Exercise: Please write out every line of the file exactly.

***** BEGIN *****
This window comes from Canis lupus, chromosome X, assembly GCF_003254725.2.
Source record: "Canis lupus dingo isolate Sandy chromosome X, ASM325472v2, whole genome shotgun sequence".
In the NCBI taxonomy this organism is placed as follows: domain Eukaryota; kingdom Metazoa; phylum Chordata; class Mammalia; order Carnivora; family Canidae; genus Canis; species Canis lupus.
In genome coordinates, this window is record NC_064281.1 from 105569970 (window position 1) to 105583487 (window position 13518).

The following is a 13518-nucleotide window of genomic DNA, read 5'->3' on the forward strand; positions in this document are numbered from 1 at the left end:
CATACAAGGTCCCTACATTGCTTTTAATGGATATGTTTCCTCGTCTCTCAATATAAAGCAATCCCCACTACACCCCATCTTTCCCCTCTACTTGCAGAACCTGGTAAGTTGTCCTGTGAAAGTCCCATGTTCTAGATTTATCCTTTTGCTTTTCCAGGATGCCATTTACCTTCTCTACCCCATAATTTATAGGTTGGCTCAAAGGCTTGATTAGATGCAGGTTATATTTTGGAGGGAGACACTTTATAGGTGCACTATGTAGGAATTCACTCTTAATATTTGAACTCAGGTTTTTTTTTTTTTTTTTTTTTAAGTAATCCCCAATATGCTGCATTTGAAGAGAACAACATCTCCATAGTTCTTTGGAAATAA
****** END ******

This window comes from Canis lupus, chromosome X, assembly GCF_003254725.2.
Source record: "Canis lupus dingo isolate Sandy chromosome X, ASM325472v2, whole genome shotgun sequence".
In the NCBI taxonomy this organism is placed as follows: domain Eukaryota; kingdom Metazoa; phylum Chordata; class Mammalia; order Carnivora; family Canidae; genus Canis; species Canis lupus.
In genome coordinates, this window is record NC_064281.1 from 105569970 (window position 1) to 105583487 (window position 13518).

The following is a 13518-nucleotide window of genomic DNA, read 5'->3' on the forward strand; positions in this document are numbered from 1 at the left end:
CATACAAGGTCCCTACATTGCTTTTAATGGATATGTTTCCTCGTCTCTCAATATAAAGCAATCCCCACTACACCCCATCTTTCCCCTCTACTTGCAGAACCTGGTAAGTTGTCCTGTGAAAGTCCCATGTTCTAGATTTATCCTTTTGCTTTTCCAGGATGCCATTTACCTTCTCTACCCCATAATTTATAGGTTGGCTCAAAGGCTTGATTAGATGCAGGTTATATTTTGGAGGGAGACACTTTATAGGTGCACTATGTAGGAATTCACTCTTAATATTTGAACTCAGGTTTTTTTTTTTTTTTTTTTTTAAGTAATCCCCAATATGCTGCATTTGAAGAGAACAACATCTCCATAGTTCTTTGGAAATAA